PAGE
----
Hard-hit rail commuters face a greater-than-expected 6.2% hike in average fares in the new year after official figures revealed a shock rise in the inflation rate today.
The retail prices index (RPI) figure for July, which is used to determine how much regulated rail fares including season and saver tickets are allowed to increase in 2013, rose to 3.2% from 2.8% the previous month, according to the Office for National Statistics.
The City had expected the rate to remain flat at 2.8%.
The average fare increase for England is calculated by adding 3% to RPI, meaning a hike of 6.2%, although some tickets can go up by a further five percentage points - or more than 11% - as long as they are balanced by cuts on other fares.
The greater-than-expected rise in RPI, which was accompanied by an increase in the closely watched consumer prices index (CPI) rate to 2.6% from 2.4%, was driven by hefty hikes in air fares, while there were fewer discounts from retailers who had already slashed prices in June to shift stock amid the wash-out weather.
The planned hike in average regulated ticket prices, which follow a similar increase for 2012, will mean that fares have risen by more than inflation for 10 years in a row.
Governments in Wales and Scotland have indicated that regulated fares are likely to go up by one percentage point above RPI.
Unions, transport campaigners and rail passenger groups staged a day of action at railway stations across the country today to protest against the "massive" hikes.
Stephen Joseph, chief executive of the Campaign for Better Transport, said the increases are "untenable" because fares will rise three times faster than salaries next year, which it claimed will damage the economic recovery.
And unions said tens of thousands of rail commuters will have to pay more than £5,000 a year for their season tickets after the new rises come into effect.
Meanwhile, today's rise in the rate of CPI brings to an end three months of falls, intensifying the squeeze on struggling families.
The ONS said air fares, which are highly seasonal, rose 21.7% between June and July - the largest increase since 2004.
Travel companies have recently reported an increase in demand for foreign holidays as people look to escape the wet start to the British summer, while there have been anecdotal reports of people leaving London to escape the Olympics.
And July saw the record smallest monthly fall in prices in footwear and clothing prices after retailers brought forward their summer sales to June.
A Treasury spokesman said: "Inflation has halved since its peak in September but any increase is disappointing.
"The Government knows how tough things are for families at the moment and that is why we have reduced income tax, and frozen both council tax and fuel duty.
July's rise in inflation comes just weeks after the Bank of England forecast that CPI will return to its 2% target by the end of the year, earlier than previously expected.
Another acceleration in the cost of living is a worry because economists had hoped easing inflation would encourage under-pressure consumers to start spending again, and help lift the economy out of the longest double-dip recession for more than 50 years.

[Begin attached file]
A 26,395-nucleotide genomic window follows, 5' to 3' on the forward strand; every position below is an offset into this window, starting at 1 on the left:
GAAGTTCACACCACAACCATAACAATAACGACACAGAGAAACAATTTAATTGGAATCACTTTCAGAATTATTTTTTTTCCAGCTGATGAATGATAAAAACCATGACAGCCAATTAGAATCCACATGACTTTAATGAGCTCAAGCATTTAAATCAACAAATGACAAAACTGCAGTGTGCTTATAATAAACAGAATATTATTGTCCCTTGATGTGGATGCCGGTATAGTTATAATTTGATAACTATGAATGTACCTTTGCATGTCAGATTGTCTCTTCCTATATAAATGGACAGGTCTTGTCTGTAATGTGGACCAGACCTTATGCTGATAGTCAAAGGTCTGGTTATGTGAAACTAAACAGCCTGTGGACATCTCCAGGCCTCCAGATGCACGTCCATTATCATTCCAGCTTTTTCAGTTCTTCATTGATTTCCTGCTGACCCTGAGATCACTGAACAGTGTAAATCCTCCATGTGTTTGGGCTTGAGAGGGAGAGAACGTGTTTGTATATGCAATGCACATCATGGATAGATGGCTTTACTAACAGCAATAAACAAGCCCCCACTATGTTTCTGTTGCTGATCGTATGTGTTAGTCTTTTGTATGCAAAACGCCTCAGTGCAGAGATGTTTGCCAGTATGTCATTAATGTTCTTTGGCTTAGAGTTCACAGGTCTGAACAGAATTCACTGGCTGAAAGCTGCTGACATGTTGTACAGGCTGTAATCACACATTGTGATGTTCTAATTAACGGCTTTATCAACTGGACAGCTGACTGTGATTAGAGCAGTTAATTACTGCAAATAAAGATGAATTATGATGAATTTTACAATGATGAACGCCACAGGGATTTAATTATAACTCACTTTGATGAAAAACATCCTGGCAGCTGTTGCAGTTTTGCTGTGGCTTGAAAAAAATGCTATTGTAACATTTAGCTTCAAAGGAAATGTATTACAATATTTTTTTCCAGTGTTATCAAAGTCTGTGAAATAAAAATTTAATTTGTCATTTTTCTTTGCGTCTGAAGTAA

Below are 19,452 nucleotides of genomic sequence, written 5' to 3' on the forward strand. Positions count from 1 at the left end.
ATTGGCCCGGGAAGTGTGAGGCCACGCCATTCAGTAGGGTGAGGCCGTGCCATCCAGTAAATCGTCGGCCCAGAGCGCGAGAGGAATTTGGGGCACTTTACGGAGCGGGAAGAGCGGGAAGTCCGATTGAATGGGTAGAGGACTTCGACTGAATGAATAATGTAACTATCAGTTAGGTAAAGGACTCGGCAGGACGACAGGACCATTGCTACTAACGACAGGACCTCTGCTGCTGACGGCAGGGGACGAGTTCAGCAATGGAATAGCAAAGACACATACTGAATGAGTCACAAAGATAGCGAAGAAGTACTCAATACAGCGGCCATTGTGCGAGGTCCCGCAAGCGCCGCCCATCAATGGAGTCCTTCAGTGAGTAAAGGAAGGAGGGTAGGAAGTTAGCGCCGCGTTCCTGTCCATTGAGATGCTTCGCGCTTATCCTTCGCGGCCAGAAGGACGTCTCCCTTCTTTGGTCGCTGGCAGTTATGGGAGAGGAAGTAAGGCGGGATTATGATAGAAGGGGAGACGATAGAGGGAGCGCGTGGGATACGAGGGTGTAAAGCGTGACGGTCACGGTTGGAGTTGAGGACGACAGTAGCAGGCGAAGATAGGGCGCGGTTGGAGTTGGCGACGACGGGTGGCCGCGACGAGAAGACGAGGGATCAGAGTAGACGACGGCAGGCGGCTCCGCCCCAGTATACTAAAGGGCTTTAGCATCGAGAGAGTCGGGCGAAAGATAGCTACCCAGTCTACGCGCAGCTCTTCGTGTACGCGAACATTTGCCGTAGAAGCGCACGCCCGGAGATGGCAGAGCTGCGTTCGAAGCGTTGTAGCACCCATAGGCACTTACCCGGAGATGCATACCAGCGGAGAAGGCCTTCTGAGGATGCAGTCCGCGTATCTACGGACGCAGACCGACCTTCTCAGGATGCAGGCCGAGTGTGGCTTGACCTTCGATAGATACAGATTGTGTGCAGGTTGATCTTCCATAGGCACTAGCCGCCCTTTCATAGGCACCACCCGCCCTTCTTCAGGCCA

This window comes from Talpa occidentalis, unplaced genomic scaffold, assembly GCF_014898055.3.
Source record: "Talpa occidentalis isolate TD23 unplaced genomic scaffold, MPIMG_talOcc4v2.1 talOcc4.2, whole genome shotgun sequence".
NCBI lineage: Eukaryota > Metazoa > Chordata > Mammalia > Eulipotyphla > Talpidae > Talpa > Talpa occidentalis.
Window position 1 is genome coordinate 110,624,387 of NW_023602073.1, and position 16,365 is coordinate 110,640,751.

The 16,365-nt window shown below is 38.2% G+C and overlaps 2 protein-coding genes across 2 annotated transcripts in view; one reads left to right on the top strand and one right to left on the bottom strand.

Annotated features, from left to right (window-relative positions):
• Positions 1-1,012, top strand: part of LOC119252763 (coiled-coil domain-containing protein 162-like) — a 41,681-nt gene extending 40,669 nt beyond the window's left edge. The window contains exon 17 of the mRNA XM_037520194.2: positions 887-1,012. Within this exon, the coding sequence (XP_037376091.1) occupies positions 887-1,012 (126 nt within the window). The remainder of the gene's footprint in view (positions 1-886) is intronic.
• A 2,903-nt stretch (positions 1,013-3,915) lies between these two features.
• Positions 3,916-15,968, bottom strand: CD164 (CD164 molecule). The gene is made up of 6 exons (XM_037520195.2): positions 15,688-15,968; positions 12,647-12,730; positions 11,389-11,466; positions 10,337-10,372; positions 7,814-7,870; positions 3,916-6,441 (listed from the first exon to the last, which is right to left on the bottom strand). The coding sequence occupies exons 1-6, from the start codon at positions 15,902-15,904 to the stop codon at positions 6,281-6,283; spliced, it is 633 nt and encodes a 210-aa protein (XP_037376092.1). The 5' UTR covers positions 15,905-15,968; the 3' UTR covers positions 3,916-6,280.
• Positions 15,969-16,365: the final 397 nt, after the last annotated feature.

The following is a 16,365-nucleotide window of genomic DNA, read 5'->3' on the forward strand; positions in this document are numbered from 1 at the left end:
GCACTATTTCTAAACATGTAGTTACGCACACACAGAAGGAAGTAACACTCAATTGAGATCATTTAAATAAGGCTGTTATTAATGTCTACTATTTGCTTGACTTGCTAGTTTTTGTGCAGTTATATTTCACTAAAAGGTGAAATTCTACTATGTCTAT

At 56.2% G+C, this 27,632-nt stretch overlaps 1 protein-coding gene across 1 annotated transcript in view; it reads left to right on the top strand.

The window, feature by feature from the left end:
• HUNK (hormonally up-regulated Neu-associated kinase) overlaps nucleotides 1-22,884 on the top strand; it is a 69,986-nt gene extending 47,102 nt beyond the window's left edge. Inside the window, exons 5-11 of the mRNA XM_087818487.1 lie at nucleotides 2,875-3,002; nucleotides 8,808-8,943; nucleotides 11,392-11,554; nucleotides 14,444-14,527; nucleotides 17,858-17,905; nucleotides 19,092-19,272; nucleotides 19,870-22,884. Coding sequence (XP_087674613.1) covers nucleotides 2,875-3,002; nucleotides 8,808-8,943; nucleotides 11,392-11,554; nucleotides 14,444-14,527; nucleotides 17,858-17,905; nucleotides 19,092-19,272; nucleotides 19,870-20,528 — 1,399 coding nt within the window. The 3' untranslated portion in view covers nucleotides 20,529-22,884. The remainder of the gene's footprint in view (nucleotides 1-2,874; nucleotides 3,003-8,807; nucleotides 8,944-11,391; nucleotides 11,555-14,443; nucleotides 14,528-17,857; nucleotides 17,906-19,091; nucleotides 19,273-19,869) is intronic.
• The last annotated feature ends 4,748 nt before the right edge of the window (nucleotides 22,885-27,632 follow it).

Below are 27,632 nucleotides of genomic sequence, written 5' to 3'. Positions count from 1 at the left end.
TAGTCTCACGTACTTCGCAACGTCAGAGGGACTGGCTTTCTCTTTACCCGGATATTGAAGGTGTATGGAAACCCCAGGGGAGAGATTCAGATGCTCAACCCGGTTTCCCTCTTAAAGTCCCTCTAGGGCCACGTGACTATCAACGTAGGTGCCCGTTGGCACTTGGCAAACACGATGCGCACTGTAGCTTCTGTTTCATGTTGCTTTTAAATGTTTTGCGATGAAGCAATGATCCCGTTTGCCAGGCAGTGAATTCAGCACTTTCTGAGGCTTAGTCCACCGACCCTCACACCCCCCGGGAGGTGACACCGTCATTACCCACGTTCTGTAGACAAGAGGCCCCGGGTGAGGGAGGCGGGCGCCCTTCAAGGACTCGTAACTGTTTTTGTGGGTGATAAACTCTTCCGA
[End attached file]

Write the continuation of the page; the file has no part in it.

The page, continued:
And there are further concerns about the outlook for inflation, with oil prices back on the rise amid Middle East tensions and a severe drought in the US threatening to push up grain and meat prices.
But Vicky Redwood, UK economist at Capital Economics, said July's rise was likely to be only a "temporary blip" and she expects CPI to drop below its 2% target within the next three months, while the sluggish economy will keep inflation "very low" next year.
However, Colin Edwards, an economist at the Centre for Economics and Business Research, warned: "While a weakening global economic outlook may bring down inflation, real incomes are likely to grow sluggishly at best over 2013, constraining consumer demand in the UK and making a return to robust economic growth all the more difficult."
Meanwhile, shadow transport secretary Maria Eagle said the planned increase in rail fares would exacerbate the squeeze on families.
She said: "This is a Government that puts the wrong people first. David Cameron's decision to side with the powerful private train operators against commuters and passengers shows he is desperately out of touch with the cost-of-living crisis facing many hard-working families."
She added that Labour would ban train operating companies from increasing fares above a strict cap of 1% above inflation.
And Bob Crow, leader of the Rail, Maritime and Transport (RMT) union, said passengers would be "rightly angry" when they find out the full extent of the fare increases and added that there was an overwhelming case for renationalising the railways.
Michael Roberts, chief executive of the Association of Train Operating Companies, said: "It has been Government policy during the past eight years for passengers to pay a larger share of the cost of operating the railways and to focus taxpayers' money on investing in longer term improvements to the network.
"Any flexibility train companies have within the rules is to maximise revenue for the Government."